In Brazil, meanwhile, people were protesting about public transport; demonstrations spread quickly into nationwide protests and demands for the government to resign. As in Turkey, the protestors in Brazil also attacked public buildings and the protests turned violent. Decisive government action in both countries eventually brought the protests to a halt, but that was not the end of the matter.

In December 2013 four ministers in Turkey were accused of fraud. The individual corruption cases were somehow intertwined and Erdogan was also dragged into them along with his family, after the appearance of fake documents. This was also discovered to be the work of FETO members within the security agencies and judiciary, and was again overcome thanks to decisive government positions. It was later discovered that FETO had received huge amounts of money after threats and blackmail. The Western media, rather interestingly, decided to conceal the fact that FETO was behind this attempt to bring the government down and tried to justify this by accusations against Erdogan’s administration.

Whereas that particular coup attempt failed in Turkey, the Brazilian government was overthrown following corruption allegations. Just as there were FETO-supporting MPs within the government in Ankara, so too were there MPs within the Workers’ Party in Brazil who supported the coup. Some politicians and judges from the coup era began suing Lula and Rousseff.

The second operation against Lula and Rousseff started in mid-2014 with accusations that some managers of the state-partnered energy company Petrobas were being bribed and transferred money to political figures over a period of 10 years. At first, the fingers were pointed only at some minor politicians and managers, but then judges also accused Rousseff and Lula; they were both on the Petrobas board. A year before the accusations were made public it was discovered that America was spying on Petrobas and listening-in to Brazil’s state telecommunications as well as Rousseff herself. This strengthens the argument that the US had an important part to play in Rousseff and Lula being linked to the Petrobas scandal and efforts to bring them down.

As happened in Turkey, the transcripts of hundreds of recorded phone calls were published in order to strengthen the corruption accusations against Rousseff and Lula. Although there was no concrete evidence against Rousseff, on 12 May this year she was suspended from the party after being voted out by other MPs. The former President of the Chamber of Deputies, Eduardo Cunha, who led the way in sidelining Rousseff, was also suspended from his position one month later for corruption, the abuse of power and threatening behaviour. At the same time the resignation of the Minister of Transparency, Supervision and Control of Brazil, Fabiano Silveira, and the Senator from Roraima, Romero Juca after trying to use Rousseff’s impeachment to divert attention from accusations of corruption against themselves is, evidence which suggests that there was a coup attempt against the Brazilian president. It is known that Brazil’s Acting President Michel Temer has close links to the CIA; this has been confirmed by Wikileaks documents, as has the introduction of the IMF and Goldman Sachs to economic positions within the new government.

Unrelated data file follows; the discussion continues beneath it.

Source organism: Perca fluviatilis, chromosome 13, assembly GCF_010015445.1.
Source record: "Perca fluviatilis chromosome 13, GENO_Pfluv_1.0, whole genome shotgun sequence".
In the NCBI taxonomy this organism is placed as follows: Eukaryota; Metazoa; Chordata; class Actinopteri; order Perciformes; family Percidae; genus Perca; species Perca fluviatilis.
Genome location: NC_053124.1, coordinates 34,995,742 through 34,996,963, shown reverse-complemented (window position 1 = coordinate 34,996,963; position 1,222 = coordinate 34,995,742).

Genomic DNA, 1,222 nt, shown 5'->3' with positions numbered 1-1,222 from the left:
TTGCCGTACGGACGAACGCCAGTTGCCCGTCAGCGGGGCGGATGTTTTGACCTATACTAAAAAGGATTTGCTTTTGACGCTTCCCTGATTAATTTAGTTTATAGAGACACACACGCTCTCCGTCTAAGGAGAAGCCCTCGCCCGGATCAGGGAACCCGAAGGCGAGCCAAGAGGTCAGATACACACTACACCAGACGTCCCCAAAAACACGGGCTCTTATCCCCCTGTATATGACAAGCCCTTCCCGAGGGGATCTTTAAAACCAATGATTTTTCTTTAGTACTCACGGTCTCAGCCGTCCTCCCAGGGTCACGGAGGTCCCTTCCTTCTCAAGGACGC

Although Brazil lost the battle with the second coup, Turkey lives to fight another day. A large proportion of the population believe firmly that the US and other Western countries were behind the July coup attempt. This is not only because Fethullah Gülen lives in America and is not as yet being extradited by the US, but also due to statements coming out of Washington such as, “A number of the US military’s closest allies in the Turkish military have been placed in jail following the coup attempt.” American and Western media support for the coup makes US complicity all the more convincing and likely.

With the coup operations carried out against Lula and Rousseff in Brazil, and Erdogan in Turkey, Brazil may have lost in the second round but Turkey is still standing strong. This time, though, Turkey as a nation is prepared for other probable attempts to derail democracy in the country. While Brazil may have been edged out of the international arena, Turkey remains firm as the only country that continues to inspire the global South with its independent and anti-western foreign and economic policies.

The views expressed in this article belong to the author and do not necessarily reflect the editorial policy of Middle East Monitor.